Give me a shovel any old time

I can happily work until either my back or some other joint complains, telling me I should take a break.

I’d rather shovel snow than walk a treadmill. Treadmills are so boring. The scenery never changes, I can’t interact with my dogs, or even watch my neighbours moving about in their driveways.

While shovelling, the scenery shifts, there’s traffic and neighbours to observe, and between shovelfuls I can kick or bat a ball or empty French’s Mustard bottle for the pup to catch. And far from being a totally mindless activity, deciding on the best way to tackle the job changes from hour to hour as snowfall, temperature or winds alter the quality of the snow and the landscape.

Exercising on the treadmill I watch the clock like a convict waiting for the trapdoor to fall. But while shovelling, time passes quickly. So long as my fingers are warm, I can happily work until either my back or some other joint complains, telling me I should take a break.

Snow shovelling and how best to do it proved a lively topic for a CBC Morningside radio show back in the 1980s when essayist Stuart McLean gave us a peek into his private world nudged along by host Peter Gzowski.

The time was well before Mayor Mel Lastman became the butt of comedians’ jokes for calling on Canadian troops to help Toronto cope with six inches of snow added to an earlier storm’s 15 inches that paralyzed the city’s transportation system.

The morning I’m referring to McLean gave us the inside scoop on his snow shovelling technique and choice of tools.

Who knew clearing a winter walkway entertained such a variety of styles, but over the next few days rebuttal letters from engaged listeners argued for a Home Depot of wooden handled tools and how best to apply them.

The discussion, as I recall it, was limited to equipment powered by one person’s muscle and ingenuity. Ruling out motors preserved the quiet and healthful features of the enterprise.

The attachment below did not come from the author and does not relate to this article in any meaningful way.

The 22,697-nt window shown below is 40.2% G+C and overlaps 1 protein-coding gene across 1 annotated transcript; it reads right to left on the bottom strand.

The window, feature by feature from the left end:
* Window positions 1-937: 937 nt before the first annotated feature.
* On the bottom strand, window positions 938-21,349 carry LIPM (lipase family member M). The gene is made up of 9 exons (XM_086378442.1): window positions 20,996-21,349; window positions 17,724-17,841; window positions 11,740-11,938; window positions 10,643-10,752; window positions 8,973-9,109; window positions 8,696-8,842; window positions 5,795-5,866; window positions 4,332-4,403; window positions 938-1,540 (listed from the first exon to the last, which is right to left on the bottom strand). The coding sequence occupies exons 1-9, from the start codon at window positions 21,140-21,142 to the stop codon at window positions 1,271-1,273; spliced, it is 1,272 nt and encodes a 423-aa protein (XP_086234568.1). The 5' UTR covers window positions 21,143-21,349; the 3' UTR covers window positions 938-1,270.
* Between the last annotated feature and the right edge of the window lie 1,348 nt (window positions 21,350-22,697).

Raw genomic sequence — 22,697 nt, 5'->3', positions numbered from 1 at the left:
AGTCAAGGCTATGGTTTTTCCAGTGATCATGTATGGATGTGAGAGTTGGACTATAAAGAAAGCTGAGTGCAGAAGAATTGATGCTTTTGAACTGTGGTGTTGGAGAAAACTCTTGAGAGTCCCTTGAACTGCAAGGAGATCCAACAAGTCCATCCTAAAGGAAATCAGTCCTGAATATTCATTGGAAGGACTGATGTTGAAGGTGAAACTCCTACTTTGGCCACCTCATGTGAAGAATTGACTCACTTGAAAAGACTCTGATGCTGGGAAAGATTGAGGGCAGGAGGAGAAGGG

No longer do I remember McLean’s choice of shovel – plastic, aluminum, flat, rounded? I only recall he concentrated on lifting away firm snow in precise geometric bites like bricks. No random tossing for him.

Right there McLean and I diverge. I vary my approach. One minute I’m pushing fluffy snow from the middle of the driveway to either side. Sometimes I clear a perimeter path to allow my dogs to pass each other between the front gate and the doorstep without snarling, if one is guarding a half-chewed bone stashed in his house. Maybe I’ll begin at the street to heave snowplow clumps before they freeze into a continuous row that can be separated only by first stabbing vigorously with a spade. Usually I begin along the inside of both gates in case a meter reader shows up or an ambulance must respond to a call.

Since early November, Terrace has accumulated 4.5 metres of snowfall; little wonder I feel I’ve been shovelling non-stop. I could hire a bobcat to clear my driveway to its full width and length, but for two things.

First, what advantage is a clear driveway if the streets and highway beyond are clogged, or too icy to drive? Reports of a bus stuck on the side of the highway and drivers in various parts of town being assisted out of snowbanks by helpful motorists don’t encourage me to drive.

And with one heavy snowfall following another, hiring someone to clear my driveway after each snowfall is a waste of my money, and time the machines could better use to dig out someone who must travel daily.

If marooned for a week, the worst that will happen is I’ll have to substitute powdered milk for the real stuff in my coffee, or make do with apples and oranges rather than enlivening my menu serving strawberries or grapes.

Shovelling several times a day makes for a pleasant spurt of exercise. I couldn’t imagine walking a treadmill  more than once daily.